Helminth infections were classified into light, moderate and heavy intensity categories, according to WHO guidelines . Anaemia was determined using the cut-offs of Hb <115 g/l for children aged 5–11 years and Hb <120 g/l for children aged 12–15 years . Plasmodium spp. parasitaemia was transformed and expressed as log (parasitaemia +1) to normalise the distribution for subsequent descriptive statistics and comparison of means. Nutritional status was calculated using STATA macros from WHO child growth standards for children aged 5–19 years . Indicators for malnutrition included stunting (height-for-age), wasting (body mass index (BMI)-for-age) and underweight (weight-for-age), whereof the latter was used as a valid reference measure for malnutrition in children younger than 10 years of age only.
Socioeconomic status was calculated using a household asset-based approach. Subsequently, children were stratified according to their asset index into three economic groups (wealth tertiles; e.g. most poor, poor and least poor) as done elsewhere . VO2 max was used as the main outcome measure from the 20 m shuttle run test and was calculated for each child according to an equation provided by Léger and colleagues .
Chi-square and Fisher’s exact test, as appropriate, were applied for comparison of infection, morbidity and low performance in digit span test proportions between different groups in the main analysis and the attrition analysis. McNemar’s test was applied for comparison of baseline vs. follow-up differences. To compare continuous outcomes such as fitness scores, weight gain, Plasmodium parasitaemia and mean differences in cognition scores between baseline and follow-up by group, t-test statistics, Wilcoxon signed rank sum, one-way ANOVA and Kruskal-Wallis tests were used, respectively. A binary variable for low performance in the digit span test was defined using a cut-off for the longest spans forward (LSF) raw score, at the level of LSF ≤4 according to Iverson and Tulsky . Depending on whether outcome variables were continuous, binary or overdispersed and censored count data, bivariate and multivariate linear, logistic, negative binomial and tobit regression models were utilised, as appropriate, to assess relationships with covariates. A population-averaged generalised estimating equation (GEE) and a random effects tobit regression model approach was adopted for analysis of the repeated outcome measurements of individuals with complete baseline and follow-up records. Sociodemographic, baseline parasite infection and morbidity variables served as explanatories in the regression analysis on baseline outcomes and changes after the 5-month follow-up. In addition to the covariates mentioned above, dynamic explanatories (i.e. change in anaemia status, nutritional status or P. falciparum parasitaemia) were introduced in the GEE and random effects models to assess associations with changes over time in the outcome measures. All cross-sectional and longitudinal models were fitted following a stepwise elimination process, excluding explanatory variables at significance level of 0.2 and considering the Akaike information criterion (AIC) and quasi-likelihood information criterion (QIC), respectively. Relationships between an outcome and explanatory variables were expressed as adjusted odds ratios (ORs) in case of logistic regression, incidence rate ratios (IRRs) for negative binomial and mean differences for linear or tobit models, respectively, with corresponding 95% confidence intervals (CIs). Presented results from GEE analysis focused on main effects (time trend) and interaction terms with time to highlight within-subject effects between groups.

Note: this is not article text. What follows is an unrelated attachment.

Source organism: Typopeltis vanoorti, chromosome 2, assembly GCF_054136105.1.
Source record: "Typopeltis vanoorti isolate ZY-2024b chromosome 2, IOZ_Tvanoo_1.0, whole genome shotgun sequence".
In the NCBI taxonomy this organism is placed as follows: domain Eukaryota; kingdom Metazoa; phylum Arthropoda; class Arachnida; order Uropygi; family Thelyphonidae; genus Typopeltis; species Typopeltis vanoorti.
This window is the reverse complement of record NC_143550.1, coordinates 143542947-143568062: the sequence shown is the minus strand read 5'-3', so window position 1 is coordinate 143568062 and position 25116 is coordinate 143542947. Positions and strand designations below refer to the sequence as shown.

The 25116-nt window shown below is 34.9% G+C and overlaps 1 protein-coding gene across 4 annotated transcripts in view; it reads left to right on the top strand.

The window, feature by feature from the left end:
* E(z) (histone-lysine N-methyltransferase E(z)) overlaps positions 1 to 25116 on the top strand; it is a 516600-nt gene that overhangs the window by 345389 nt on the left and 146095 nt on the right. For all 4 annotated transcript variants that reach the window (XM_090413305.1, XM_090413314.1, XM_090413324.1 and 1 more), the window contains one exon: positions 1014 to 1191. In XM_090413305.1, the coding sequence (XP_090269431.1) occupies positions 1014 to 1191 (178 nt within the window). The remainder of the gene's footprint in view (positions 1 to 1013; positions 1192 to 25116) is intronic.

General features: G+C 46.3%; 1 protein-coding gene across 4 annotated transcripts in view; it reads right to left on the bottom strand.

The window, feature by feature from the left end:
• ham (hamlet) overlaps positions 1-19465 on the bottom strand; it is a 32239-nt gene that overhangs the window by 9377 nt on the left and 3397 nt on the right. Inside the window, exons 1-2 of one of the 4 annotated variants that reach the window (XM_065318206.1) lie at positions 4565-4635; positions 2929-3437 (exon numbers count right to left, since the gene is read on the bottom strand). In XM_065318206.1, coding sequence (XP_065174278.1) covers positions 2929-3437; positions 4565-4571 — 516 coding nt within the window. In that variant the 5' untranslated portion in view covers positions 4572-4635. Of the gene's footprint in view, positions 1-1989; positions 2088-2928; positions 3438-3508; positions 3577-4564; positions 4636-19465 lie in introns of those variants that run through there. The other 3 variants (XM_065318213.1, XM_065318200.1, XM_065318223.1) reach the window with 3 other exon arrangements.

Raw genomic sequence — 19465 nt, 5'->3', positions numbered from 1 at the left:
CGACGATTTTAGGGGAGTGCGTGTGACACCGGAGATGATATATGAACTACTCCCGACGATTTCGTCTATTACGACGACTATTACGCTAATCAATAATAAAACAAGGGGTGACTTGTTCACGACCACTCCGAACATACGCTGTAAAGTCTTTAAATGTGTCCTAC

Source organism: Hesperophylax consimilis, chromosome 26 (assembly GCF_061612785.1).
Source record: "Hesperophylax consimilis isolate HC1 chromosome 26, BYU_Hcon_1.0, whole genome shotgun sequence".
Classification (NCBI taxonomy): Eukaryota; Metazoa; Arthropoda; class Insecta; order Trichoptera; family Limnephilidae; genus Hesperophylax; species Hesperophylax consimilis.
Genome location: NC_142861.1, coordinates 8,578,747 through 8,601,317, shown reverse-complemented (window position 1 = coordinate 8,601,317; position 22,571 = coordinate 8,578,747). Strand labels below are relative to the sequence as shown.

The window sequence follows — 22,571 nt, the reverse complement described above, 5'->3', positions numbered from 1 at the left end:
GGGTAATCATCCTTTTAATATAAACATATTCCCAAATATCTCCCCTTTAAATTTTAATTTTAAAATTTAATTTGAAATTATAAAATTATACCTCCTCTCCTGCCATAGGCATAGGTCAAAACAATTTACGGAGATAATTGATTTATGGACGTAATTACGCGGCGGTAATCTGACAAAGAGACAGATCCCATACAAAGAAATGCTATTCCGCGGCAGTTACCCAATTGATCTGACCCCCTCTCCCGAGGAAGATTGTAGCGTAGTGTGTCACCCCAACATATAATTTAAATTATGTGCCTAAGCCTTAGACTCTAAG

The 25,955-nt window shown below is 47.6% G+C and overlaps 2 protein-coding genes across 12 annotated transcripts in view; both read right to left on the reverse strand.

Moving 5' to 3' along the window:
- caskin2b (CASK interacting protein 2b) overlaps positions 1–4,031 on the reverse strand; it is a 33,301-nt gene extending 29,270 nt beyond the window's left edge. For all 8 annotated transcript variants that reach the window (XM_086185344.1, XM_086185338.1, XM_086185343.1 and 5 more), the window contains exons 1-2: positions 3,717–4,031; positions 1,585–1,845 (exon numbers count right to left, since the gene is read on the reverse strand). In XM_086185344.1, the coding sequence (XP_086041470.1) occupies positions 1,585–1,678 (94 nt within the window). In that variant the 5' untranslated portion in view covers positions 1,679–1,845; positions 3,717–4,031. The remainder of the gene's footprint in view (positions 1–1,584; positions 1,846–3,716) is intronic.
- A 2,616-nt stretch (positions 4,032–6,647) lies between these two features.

Treatment efficacy 3 months after the second round of deworming was assessed by calculating cure rate (CR, defined as the proportion of baseline helminth-positive children who became egg-negative after treatment) and egg reduction rate (ERR; formula: 1 – [egg counts after treatment/egg counts at baseline] × 100 based on population geometric mean eggs counts).
Compliance and study samples